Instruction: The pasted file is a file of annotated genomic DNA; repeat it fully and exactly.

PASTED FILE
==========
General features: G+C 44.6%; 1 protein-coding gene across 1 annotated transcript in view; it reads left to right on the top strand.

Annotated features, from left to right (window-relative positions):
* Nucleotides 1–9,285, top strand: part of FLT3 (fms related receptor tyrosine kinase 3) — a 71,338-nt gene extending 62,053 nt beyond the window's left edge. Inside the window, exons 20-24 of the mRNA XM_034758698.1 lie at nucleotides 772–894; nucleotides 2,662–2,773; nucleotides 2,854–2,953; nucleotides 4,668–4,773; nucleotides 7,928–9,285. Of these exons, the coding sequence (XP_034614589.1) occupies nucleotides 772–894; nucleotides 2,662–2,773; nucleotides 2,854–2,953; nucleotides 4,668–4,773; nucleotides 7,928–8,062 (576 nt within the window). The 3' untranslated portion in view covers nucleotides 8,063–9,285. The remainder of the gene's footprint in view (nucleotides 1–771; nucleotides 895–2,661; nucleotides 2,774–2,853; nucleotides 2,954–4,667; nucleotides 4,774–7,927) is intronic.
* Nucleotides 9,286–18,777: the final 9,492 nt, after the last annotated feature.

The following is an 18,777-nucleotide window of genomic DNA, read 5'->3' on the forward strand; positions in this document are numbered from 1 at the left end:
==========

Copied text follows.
General features: G+C 44.6%; 1 protein-coding gene across 1 annotated transcript in view; it reads left to right on the top strand.

Annotated features, from left to right (window-relative positions):
* Nucleotides 1–9,285, top strand: part of FLT3 (fms related receptor tyrosine kinase 3) — a 71,338-nt gene extending 62,053 nt beyond the window's left edge. Inside the window, exons 20-24 of the mRNA XM_034758698.1 lie at nucleotides 772–894; nucleotides 2,662–2,773; nucleotides 2,854–2,953; nucleotides 4,668–4,773; nucleotides 7,928–9,285. Of these exons, the coding sequence (XP_034614589.1) occupies nucleotides 772–894; nucleotides 2,662–2,773; nucleotides 2,854–2,953; nucleotides 4,668–4,773; nucleotides 7,928–8,062 (576 nt within the window). The 3' untranslated portion in view covers nucleotides 8,063–9,285. The remainder of the gene's footprint in view (nucleotides 1–771; nucleotides 895–2,661; nucleotides 2,774–2,853; nucleotides 2,954–4,667; nucleotides 4,774–7,927) is intronic.
* Nucleotides 9,286–18,777: the final 9,492 nt, after the last annotated feature.

The following is an 18,777-nucleotide window of genomic DNA, read 5'->3' on the forward strand; positions in this document are numbered from 1 at the left end: